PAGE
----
What a wild week in technology it has been. Sony
has been sued, HTC
has to pay Microsoft
each time they sell an Android phone, Adobe and
are publicly humiliating one another, Palm
was purchased by HP,
and now Microsoft has decided against following the herd and producing
a tablet of their own. Wait, what?
For those who don't closely follow Microsoft
's every move, the death of
a product you've never heard of probably comes as somewhat of a shock.
You weren't hidden under a rock or anything, it's just that Microsoft
never actually came forward and confirmed that a so-called "Courier"
was a real product before. Well, until they did so today by announcing
that the very product that had been rumored for years was in fact no
longer moving forward towards production.
The tale is a long and winding one, but the story sadly ends today.
Well, at least for now. Or so they say. It's a confusing story that has
an even more confusing conclusion, particularly when you consider that
just about everyone is either already planning to enter the Tablet PC
arena or is shipping a tablet as we speak. Microsoft has never been one
to back down; they introduced the Zune
even in the face of
unsurmountable competition from the iPod, and Windows Mobile was
effectively put on the back burner as they created Windows Phone 7 to
compete with iPhone OS, WebOS and Android. So, why pull out of the
For those who don't know the backstory, whispers had told that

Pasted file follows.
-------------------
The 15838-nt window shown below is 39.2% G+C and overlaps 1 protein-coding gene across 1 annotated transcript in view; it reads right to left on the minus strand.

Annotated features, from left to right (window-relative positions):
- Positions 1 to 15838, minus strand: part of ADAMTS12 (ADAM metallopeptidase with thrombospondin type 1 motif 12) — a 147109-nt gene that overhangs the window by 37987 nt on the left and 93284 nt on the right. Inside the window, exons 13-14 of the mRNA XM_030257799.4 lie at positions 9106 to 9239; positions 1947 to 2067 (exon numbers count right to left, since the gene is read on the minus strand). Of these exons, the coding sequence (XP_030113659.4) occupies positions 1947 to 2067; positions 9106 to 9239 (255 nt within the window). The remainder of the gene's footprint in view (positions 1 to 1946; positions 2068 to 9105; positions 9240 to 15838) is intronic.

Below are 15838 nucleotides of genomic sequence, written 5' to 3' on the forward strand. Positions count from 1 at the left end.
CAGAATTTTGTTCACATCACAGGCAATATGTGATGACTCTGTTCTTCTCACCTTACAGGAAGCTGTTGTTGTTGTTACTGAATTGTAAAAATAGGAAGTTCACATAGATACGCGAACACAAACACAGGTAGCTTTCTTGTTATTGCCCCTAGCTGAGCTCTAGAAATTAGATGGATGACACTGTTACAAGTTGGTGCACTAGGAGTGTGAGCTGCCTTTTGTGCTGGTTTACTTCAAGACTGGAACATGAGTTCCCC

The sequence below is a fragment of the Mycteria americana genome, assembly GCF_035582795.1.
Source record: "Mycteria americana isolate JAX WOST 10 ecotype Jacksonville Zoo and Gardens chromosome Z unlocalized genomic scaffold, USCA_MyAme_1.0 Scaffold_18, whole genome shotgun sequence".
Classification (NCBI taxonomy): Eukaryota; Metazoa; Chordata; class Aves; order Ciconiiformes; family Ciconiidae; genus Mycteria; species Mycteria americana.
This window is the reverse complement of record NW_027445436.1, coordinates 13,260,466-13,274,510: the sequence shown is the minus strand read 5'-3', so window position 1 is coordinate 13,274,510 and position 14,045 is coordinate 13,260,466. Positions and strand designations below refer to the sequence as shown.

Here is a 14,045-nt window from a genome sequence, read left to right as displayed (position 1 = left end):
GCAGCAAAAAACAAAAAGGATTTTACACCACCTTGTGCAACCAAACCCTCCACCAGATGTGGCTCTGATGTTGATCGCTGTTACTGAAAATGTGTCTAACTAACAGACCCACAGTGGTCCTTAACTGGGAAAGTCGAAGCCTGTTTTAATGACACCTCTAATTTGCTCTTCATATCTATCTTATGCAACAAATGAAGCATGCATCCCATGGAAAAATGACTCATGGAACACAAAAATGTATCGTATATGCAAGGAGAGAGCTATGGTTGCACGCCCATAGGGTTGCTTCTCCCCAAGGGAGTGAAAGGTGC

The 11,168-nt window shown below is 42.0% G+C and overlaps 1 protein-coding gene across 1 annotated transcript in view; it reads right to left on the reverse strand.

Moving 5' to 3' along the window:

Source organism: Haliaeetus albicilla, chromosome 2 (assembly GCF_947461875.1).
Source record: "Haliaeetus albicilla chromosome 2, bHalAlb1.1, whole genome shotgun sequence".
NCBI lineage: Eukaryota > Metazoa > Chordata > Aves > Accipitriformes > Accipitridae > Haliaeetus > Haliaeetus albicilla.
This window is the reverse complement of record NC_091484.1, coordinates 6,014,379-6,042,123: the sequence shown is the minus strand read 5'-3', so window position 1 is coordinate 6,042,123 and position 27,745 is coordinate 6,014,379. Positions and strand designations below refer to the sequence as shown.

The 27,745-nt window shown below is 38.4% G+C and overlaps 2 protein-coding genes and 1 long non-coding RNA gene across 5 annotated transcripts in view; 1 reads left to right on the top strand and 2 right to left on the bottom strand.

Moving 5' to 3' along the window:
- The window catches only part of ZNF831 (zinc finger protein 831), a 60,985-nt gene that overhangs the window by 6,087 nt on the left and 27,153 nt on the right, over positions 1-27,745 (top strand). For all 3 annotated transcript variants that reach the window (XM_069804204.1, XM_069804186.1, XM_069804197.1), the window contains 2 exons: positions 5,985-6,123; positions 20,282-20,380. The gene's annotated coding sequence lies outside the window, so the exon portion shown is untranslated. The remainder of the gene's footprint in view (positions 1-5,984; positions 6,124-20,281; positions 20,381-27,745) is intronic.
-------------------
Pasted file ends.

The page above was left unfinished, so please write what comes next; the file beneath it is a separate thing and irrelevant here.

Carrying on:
Microsoft was secretly planning to release their own tablet PC, the
"Courier." Renders even emerged, and many were hoping this would be the
"iPad killer" we're all still waiting for. When Microsoft CEO Steve
Ballmer arrived at CES with a tablet on hand, many just knew it was the
Courier's turn to shine; instead, the HP Slate was revealed. A fine
machine, but certainly not one with the hype of the Courier. The
renders looked amazing, and the user interface honestly looked like
nothing the world had ever seen. Now, we may never see it in reality.
Frank Shaw, the lead of Microsoft's PR department, came forward today
with this statement:
"At any given time, across any of our business groups, there are new ideas being investigated, tested and incubated. The 'Courier' project is an example of this type
of effort and its technologies will be evaluated for use in future
Of course, Microsoft may restart the project at any time, but it's not
likely in our estimation. Tablet PCs have never been hotter, and
there's no better time to jump on the bandwagon than now. Waiting five
years probably isn't the smartest move to make, so if you were hoping
for a Microsoft-branded tablet, you should probably try to put it all
behind you and move forward. Tough news to hear, we're sure.